10 Horror and Thriller Movies You Can Stream Now!
While these are not entirely Halloween themed, they do put the chill in our spines, and that is what the season is about! These Movies can be found through our Koha Catalog and watched for free by Students, Alumni, and Staff alike! If you like these movies, browse through the sites to see the vast collection of movies, television shows, and documentaries at your fingertips.
Swank Digital Campus
Swank Digital Campus provides colleges and universities with the largest academic streaming collection of its kind. With over 25,000 films, documentaries, and tv shows, Swank Digital Campus simplifies film distribution by providing faculty and students a streaming resource both on and off-campus.
Kanopy streams thoughtful entertainment to your preferred device with no fees and no commercials by partnering with public libraries and universities. Everyone from film scholars to casual viewers will discover remarkable and enriching films on Kanopy.
Crackle is a free to use video entertainment network feature full-length movies, Tv-shows, and original programming. It is available on a wide variety of platforms including connected TVs, Mobile devices, Set-top Boxes , Video Game Consoles, and Online at Crackle.com.
Hopefully, these movies won’t bring you too many nightmares!
Happy Halloween from your LAFS Library Team.
In David Lynch’s “dream of dark and troubling things,” Henry is left alone in his apartment to care for his deformed baby and has a series of strange encounters with the beautiful girl across the hall and the woman living in his radiator.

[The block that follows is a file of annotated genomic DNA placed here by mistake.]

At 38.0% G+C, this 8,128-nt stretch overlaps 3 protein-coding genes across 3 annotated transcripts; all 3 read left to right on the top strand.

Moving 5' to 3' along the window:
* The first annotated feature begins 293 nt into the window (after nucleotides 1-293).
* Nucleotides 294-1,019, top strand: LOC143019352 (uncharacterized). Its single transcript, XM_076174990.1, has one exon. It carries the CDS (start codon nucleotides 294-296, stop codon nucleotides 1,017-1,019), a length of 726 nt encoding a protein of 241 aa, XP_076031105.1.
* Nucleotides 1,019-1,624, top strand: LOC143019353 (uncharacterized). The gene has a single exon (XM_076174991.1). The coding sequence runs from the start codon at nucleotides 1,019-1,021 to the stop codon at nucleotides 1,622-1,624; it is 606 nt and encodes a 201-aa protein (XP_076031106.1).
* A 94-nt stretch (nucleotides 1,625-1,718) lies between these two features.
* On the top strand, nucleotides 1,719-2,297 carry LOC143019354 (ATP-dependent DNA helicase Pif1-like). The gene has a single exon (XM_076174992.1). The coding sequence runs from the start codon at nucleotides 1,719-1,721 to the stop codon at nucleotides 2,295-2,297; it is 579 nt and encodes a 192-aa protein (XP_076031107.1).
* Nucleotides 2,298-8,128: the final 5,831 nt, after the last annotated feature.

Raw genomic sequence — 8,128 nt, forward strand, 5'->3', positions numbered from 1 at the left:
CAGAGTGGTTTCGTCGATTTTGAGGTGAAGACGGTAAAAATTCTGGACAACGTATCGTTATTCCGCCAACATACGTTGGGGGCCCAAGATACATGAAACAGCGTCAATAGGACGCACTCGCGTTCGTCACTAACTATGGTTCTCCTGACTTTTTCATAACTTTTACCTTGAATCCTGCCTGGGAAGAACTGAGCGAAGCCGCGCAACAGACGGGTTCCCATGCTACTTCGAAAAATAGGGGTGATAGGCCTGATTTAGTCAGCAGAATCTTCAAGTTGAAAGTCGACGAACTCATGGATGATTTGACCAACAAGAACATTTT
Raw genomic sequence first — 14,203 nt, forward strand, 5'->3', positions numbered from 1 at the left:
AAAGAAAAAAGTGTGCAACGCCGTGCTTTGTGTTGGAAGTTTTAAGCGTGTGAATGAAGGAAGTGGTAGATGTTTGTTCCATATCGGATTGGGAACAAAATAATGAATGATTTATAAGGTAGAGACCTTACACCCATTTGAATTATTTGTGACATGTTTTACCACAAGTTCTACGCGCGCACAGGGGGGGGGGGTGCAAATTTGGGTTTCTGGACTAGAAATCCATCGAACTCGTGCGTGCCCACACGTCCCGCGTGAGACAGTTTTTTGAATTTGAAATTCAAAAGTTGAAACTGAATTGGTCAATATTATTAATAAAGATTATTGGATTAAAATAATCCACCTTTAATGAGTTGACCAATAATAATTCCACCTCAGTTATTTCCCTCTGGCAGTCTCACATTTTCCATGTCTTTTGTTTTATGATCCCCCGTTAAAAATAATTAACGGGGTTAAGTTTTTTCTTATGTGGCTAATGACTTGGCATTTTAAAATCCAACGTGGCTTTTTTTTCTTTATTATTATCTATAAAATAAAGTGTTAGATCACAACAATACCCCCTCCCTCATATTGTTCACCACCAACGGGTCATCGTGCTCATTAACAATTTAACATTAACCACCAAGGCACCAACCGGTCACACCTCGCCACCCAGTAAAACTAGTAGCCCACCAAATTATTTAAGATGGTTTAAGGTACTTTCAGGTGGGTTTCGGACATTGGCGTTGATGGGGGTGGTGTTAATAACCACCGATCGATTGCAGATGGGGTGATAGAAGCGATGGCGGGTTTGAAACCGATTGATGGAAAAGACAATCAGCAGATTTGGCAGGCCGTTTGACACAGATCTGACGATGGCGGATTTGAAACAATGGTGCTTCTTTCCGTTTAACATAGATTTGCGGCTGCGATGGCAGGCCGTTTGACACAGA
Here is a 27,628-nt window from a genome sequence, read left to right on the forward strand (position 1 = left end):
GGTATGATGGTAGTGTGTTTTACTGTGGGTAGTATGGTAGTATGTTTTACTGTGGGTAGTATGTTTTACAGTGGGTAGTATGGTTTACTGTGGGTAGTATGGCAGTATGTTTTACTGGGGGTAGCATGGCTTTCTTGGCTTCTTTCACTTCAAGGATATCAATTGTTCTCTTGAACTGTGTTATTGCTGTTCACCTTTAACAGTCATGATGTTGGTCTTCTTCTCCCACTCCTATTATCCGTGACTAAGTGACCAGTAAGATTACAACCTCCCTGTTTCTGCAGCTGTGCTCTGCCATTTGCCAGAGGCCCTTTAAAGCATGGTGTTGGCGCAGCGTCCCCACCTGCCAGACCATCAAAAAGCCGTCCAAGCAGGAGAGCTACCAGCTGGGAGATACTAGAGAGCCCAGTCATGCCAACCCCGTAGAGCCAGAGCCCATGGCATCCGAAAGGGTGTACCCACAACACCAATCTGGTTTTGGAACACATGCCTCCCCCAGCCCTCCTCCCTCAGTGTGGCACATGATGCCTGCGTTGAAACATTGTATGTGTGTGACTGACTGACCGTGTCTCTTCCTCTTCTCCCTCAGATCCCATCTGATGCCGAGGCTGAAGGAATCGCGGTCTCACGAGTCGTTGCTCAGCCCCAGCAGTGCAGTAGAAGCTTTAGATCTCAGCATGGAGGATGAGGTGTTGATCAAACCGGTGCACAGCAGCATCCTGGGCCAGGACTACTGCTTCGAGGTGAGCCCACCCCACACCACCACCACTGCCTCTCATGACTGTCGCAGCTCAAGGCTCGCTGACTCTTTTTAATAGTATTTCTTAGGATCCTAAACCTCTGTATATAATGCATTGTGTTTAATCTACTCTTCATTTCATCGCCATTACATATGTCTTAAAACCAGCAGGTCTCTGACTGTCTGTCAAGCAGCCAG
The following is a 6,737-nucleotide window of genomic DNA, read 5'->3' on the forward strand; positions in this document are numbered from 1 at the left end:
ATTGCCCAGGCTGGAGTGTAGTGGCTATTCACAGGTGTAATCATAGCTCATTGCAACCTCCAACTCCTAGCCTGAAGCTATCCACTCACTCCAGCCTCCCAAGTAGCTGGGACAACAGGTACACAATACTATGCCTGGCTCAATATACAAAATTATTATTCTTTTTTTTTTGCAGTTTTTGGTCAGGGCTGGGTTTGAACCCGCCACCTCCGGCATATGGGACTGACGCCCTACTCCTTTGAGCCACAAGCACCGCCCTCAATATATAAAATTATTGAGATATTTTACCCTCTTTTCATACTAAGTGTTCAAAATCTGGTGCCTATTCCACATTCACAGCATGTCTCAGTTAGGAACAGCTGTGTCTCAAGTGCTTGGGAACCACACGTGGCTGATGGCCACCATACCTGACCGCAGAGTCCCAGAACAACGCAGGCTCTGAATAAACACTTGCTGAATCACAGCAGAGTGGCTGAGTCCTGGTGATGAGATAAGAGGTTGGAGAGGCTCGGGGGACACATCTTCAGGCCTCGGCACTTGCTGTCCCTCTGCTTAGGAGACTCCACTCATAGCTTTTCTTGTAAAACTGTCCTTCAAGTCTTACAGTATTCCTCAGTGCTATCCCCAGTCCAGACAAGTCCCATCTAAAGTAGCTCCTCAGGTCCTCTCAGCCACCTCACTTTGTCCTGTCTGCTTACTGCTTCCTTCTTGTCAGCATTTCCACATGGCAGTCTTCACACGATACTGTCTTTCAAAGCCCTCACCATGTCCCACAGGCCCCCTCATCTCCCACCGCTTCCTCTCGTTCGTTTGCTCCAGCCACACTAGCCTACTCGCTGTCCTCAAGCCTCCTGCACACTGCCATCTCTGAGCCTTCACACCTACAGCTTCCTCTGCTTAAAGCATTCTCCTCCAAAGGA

The Exorcist is a 1973 American supernatural horror film directed by William Friedkin and produced and written for the screen by William Peter Blatty, based on the 1971 novel of the same name by Blatty.
The story is about a 12-year-old girl that is possessed by a mysterious entity, and her mother seeks the help of two priests to save her.
In a series of escalating “games,” the sadistic duo subject their victims to unspeakable physical and psychological torture over the course of a night. A home-invasion thriller in which the genre’s threat of bloodshed is made stomach-churningly real, the film ratchets up shocks even as its executioners interrupt the action to address the audience, drawing queasy attention to the way that cinema milks pleasure from pain and stokes our appetite for the atrocity.
Nominated for a Palme d’Or at the Cannes Film Festival
Night of the Living Dead
Shot outside Pittsburgh on a shoestring budget, by a band of filmmakers determined to make their mark, NIGHT OF THE LIVING DEAD, directed by horror master George A. Romero, is a great story of independent cinema: a midnight hit turned box-office smash that became one of the most influential films of all time.
A deceptively simple tale of a group of strangers trapped in a farmhouse who find themselves fending off a horde of recently dead, flesh-eating ghouls, Romero’s claustrophobic vision of a late-1960s America literally tearing itself apart rewrote the rules of the horror genre, combined gruesome gore with acute social commentary, and quietly broke ground by casting a black actor (Duane Jones) in its lead role.
Strangers on a Train
When the trip ends, Guy believes the conversation was hypothetical, and that he will never see Bruno again. Then his wife is murdered . . . and Bruno returns for payback. Hard-boiled crime novelist Raymond Chandler co-wrote the screenplay of this film adaptation of the novel by Patricia Highsmith.
The film was nominated for an Academy Award for Best Cinematography.